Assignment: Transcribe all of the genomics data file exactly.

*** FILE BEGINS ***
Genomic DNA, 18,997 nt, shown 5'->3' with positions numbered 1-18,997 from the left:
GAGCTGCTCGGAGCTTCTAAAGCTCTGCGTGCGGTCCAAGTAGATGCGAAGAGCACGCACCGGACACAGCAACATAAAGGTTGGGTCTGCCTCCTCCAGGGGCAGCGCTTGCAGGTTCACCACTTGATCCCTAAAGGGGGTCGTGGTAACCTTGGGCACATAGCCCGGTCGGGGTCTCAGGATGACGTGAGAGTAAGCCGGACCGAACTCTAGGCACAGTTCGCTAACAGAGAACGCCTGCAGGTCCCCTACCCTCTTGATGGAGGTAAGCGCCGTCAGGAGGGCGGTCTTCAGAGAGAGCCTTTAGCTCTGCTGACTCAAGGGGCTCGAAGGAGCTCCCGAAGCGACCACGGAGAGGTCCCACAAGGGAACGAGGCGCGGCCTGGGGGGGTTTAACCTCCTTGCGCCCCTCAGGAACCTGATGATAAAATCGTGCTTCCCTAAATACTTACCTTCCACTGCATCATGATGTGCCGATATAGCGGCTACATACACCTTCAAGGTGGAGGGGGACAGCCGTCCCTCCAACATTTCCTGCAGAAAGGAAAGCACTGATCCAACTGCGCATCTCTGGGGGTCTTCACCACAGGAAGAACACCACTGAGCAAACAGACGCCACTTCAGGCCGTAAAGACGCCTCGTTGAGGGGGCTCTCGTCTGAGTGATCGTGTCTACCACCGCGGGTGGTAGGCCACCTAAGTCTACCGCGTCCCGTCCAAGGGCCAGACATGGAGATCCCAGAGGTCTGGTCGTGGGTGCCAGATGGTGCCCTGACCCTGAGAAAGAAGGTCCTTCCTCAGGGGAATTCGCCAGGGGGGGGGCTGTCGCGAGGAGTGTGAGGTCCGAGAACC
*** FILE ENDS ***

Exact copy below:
Genomic DNA, 18,997 nt, shown 5'->3' with positions numbered 1-18,997 from the left:
GAGCTGCTCGGAGCTTCTAAAGCTCTGCGTGCGGTCCAAGTAGATGCGAAGAGCACGCACCGGACACAGCAACATAAAGGTTGGGTCTGCCTCCTCCAGGGGCAGCGCTTGCAGGTTCACCACTTGATCCCTAAAGGGGGTCGTGGTAACCTTGGGCACATAGCCCGGTCGGGGTCTCAGGATGACGTGAGAGTAAGCCGGACCGAACTCTAGGCACAGTTCGCTAACAGAGAACGCCTGCAGGTCCCCTACCCTCTTGATGGAGGTAAGCGCCGTCAGGAGGGCGGTCTTCAGAGAGAGCCTTTAGCTCTGCTGACTCAAGGGGCTCGAAGGAGCTCCCGAAGCGACCACGGAGAGGTCCCACAAGGGAACGAGGCGCGGCCTGGGGGGGTTTAACCTCCTTGCGCCCCTCAGGAACCTGATGATAAAATCGTGCTTCCCTAAATACTTACCTTCCACTGCATCATGATGTGCCGATATAGCGGCTACATACACCTTCAAGGTGGAGGGGGACAGCCGTCCCTCCAACATTTCCTGCAGAAAGGAAAGCACTGATCCAACTGCGCATCTCTGGGGGTCTTCACCACAGGAAGAACACCACTGAGCAAACAGACGCCACTTCAGGCCGTAAAGACGCCTCGTTGAGGGGGCTCTCGTCTGAGTGATCGTGTCTACCACCGCGGGTGGTAGGCCACCTAAGTCTACCGCGTCCCGTCCAAGGGCCAGACATGGAGATCCCAGAGGTCTGGTCGTGGGTGCCAGATGGTGCCCTGACCCTGAGAAAGAAGGTCCTTCCTCAGGGGAATTCGCCAGGGGGGGGGCTGTCGCGAGGAGTGTGAGGTCCGAGAACC